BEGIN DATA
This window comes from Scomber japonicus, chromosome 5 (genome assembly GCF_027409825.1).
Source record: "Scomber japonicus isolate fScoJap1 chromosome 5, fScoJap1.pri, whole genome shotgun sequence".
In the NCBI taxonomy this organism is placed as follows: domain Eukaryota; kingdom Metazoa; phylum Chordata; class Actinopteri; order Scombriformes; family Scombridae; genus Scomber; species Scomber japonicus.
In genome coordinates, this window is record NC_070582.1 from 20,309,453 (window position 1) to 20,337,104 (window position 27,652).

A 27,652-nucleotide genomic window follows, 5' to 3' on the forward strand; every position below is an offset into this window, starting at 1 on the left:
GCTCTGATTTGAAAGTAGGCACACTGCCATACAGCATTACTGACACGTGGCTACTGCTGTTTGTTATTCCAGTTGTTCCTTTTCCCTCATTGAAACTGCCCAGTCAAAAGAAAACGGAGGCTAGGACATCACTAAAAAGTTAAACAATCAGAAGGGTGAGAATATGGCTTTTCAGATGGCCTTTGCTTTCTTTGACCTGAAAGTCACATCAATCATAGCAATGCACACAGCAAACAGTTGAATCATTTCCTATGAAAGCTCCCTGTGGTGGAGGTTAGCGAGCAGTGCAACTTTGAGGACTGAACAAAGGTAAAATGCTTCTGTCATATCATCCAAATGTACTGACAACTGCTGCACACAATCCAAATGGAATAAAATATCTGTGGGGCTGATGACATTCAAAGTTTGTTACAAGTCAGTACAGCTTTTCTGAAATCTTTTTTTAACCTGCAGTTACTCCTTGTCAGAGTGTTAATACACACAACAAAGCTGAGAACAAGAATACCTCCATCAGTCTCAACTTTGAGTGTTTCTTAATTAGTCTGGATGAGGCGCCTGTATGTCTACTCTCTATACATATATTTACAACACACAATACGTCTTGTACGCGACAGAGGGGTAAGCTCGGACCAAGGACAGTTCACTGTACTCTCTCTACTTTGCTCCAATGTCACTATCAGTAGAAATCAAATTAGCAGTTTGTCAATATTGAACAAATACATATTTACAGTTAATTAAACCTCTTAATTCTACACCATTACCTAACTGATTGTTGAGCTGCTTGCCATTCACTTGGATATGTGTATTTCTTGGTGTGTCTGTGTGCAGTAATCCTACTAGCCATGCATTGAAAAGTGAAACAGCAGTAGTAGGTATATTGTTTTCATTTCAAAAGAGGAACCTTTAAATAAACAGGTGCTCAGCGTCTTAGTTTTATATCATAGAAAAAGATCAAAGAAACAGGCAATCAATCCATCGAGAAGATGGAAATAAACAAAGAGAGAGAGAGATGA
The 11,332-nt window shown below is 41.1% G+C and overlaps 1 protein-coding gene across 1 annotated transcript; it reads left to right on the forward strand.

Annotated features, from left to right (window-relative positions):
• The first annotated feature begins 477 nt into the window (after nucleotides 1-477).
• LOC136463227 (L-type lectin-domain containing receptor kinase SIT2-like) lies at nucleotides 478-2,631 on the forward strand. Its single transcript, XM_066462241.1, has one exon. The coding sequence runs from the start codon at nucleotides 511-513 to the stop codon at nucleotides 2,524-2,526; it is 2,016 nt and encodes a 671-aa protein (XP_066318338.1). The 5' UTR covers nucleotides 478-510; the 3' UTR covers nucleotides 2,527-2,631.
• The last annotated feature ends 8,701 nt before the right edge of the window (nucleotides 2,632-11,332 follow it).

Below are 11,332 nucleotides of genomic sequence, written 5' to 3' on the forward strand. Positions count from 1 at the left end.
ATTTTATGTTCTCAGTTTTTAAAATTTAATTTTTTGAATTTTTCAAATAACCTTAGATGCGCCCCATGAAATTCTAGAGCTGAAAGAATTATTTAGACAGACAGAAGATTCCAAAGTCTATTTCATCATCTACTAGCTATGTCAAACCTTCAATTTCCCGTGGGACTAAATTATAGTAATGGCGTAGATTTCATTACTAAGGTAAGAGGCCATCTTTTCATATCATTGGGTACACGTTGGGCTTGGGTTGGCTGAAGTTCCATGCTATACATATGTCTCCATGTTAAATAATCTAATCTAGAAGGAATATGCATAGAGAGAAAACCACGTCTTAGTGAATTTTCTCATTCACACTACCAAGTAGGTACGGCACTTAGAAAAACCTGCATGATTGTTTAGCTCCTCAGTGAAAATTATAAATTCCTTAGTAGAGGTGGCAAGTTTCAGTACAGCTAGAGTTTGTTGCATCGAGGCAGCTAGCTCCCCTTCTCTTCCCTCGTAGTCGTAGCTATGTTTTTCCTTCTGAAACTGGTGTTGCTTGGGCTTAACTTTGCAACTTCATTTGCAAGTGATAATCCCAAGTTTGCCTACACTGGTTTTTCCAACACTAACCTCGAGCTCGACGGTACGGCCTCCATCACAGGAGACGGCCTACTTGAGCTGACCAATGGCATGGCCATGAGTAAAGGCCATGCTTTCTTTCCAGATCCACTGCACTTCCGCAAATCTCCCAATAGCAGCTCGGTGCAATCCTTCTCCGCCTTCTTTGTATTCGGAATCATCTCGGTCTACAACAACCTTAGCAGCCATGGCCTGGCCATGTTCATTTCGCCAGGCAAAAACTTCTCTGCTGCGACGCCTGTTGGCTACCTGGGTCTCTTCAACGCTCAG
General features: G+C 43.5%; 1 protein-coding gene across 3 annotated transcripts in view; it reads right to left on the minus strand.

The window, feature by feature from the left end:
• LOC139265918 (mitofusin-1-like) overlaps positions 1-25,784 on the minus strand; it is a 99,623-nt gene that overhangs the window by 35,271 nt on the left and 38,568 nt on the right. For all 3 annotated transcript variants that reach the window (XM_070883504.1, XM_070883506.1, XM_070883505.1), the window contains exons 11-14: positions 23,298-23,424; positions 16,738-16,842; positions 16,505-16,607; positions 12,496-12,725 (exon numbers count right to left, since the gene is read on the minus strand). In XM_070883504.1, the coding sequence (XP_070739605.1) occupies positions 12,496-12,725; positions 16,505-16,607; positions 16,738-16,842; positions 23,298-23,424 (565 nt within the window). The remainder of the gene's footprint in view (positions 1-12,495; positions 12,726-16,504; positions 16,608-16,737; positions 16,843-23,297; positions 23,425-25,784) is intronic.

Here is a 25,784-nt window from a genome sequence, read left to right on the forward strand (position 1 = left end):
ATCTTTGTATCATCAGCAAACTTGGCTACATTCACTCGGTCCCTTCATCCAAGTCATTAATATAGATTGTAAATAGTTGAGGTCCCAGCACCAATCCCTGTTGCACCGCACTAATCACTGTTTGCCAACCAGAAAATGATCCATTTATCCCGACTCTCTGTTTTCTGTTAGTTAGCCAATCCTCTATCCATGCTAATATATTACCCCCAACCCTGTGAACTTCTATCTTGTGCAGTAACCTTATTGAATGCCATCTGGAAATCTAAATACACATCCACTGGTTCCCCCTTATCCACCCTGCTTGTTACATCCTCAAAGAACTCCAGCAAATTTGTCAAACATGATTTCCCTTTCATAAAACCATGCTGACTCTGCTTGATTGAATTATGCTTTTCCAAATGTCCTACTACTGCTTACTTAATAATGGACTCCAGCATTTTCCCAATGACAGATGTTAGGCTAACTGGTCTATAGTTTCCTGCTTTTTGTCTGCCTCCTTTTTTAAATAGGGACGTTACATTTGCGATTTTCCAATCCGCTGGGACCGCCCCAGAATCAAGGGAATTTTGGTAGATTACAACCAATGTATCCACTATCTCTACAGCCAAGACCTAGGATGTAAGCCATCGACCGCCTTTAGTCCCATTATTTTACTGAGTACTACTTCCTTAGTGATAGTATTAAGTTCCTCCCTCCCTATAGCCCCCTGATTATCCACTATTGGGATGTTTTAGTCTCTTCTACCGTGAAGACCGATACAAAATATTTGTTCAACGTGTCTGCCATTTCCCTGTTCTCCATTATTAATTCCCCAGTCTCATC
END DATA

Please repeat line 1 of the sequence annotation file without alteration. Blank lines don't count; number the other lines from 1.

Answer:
This window comes from Scomber japonicus, chromosome 5 (genome assembly GCF_027409825.1).